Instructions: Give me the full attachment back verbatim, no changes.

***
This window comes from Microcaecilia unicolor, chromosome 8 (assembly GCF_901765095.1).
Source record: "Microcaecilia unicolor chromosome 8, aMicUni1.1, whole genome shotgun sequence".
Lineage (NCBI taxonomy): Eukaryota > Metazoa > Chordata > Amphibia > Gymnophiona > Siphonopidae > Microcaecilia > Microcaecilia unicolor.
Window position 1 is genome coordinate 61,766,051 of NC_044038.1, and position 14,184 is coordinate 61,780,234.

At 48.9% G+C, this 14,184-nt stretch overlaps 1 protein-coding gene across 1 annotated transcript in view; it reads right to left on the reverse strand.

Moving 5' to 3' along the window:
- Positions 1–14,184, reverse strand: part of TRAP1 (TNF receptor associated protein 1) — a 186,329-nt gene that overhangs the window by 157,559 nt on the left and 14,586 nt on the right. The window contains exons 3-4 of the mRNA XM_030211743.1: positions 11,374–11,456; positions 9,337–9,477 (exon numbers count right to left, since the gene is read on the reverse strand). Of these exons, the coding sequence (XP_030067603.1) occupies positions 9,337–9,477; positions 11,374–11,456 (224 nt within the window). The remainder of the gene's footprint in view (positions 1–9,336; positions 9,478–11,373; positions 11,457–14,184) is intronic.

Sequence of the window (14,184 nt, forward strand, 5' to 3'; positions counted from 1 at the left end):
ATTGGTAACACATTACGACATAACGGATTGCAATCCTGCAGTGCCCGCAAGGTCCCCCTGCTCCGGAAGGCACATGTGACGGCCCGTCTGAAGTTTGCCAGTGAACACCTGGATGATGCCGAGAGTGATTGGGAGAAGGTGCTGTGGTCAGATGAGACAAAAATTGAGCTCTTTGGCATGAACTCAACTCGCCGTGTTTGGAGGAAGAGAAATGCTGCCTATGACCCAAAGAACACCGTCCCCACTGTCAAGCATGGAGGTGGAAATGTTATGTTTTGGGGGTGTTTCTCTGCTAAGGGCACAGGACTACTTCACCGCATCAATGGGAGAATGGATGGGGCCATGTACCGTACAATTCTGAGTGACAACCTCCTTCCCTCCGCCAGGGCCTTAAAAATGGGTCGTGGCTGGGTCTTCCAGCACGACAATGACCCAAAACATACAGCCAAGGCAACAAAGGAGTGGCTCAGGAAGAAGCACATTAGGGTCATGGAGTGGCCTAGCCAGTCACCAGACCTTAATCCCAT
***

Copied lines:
This window comes from Microcaecilia unicolor, chromosome 8 (assembly GCF_901765095.1).
Source record: "Microcaecilia unicolor chromosome 8, aMicUni1.1, whole genome shotgun sequence".
Lineage (NCBI taxonomy): Eukaryota > Metazoa > Chordata > Amphibia > Gymnophiona > Siphonopidae > Microcaecilia > Microcaecilia unicolor.
Window position 1 is genome coordinate 61,766,051 of NC_044038.1, and position 14,184 is coordinate 61,780,234.

At 48.9% G+C, this 14,184-nt stretch overlaps 1 protein-coding gene across 1 annotated transcript in view; it reads right to left on the reverse strand.

Moving 5' to 3' along the window:
- Positions 1–14,184, reverse strand: part of TRAP1 (TNF receptor associated protein 1) — a 186,329-nt gene that overhangs the window by 157,559 nt on the left and 14,586 nt on the right. The window contains exons 3-4 of the mRNA XM_030211743.1: positions 11,374–11,456; positions 9,337–9,477 (exon numbers count right to left, since the gene is read on the reverse strand). Of these exons, the coding sequence (XP_030067603.1) occupies positions 9,337–9,477; positions 11,374–11,456 (224 nt within the window). The remainder of the gene's footprint in view (positions 1–9,336; positions 9,478–11,373; positions 11,457–14,184) is intronic.

Sequence of the window (14,184 nt, forward strand, 5' to 3'; positions counted from 1 at the left end):
ATTGGTAACACATTACGACATAACGGATTGCAATCCTGCAGTGCCCGCAAGGTCCCCCTGCTCCGGAAGGCACATGTGACGGCCCGTCTGAAGTTTGCCAGTGAACACCTGGATGATGCCGAGAGTGATTGGGAGAAGGTGCTGTGGTCAGATGAGACAAAAATTGAGCTCTTTGGCATGAACTCAACTCGCCGTGTTTGGAGGAAGAGAAATGCTGCCTATGACCCAAAGAACACCGTCCCCACTGTCAAGCATGGAGGTGGAAATGTTATGTTTTGGGGGTGTTTCTCTGCTAAGGGCACAGGACTACTTCACCGCATCAATGGGAGAATGGATGGGGCCATGTACCGTACAATTCTGAGTGACAACCTCCTTCCCTCCGCCAGGGCCTTAAAAATGGGTCGTGGCTGGGTCTTCCAGCACGACAATGACCCAAAACATACAGCCAAGGCAACAAAGGAGTGGCTCAGGAAGAAGCACATTAGGGTCATGGAGTGGCCTAGCCAGTCACCAGACCTTAATCCCAT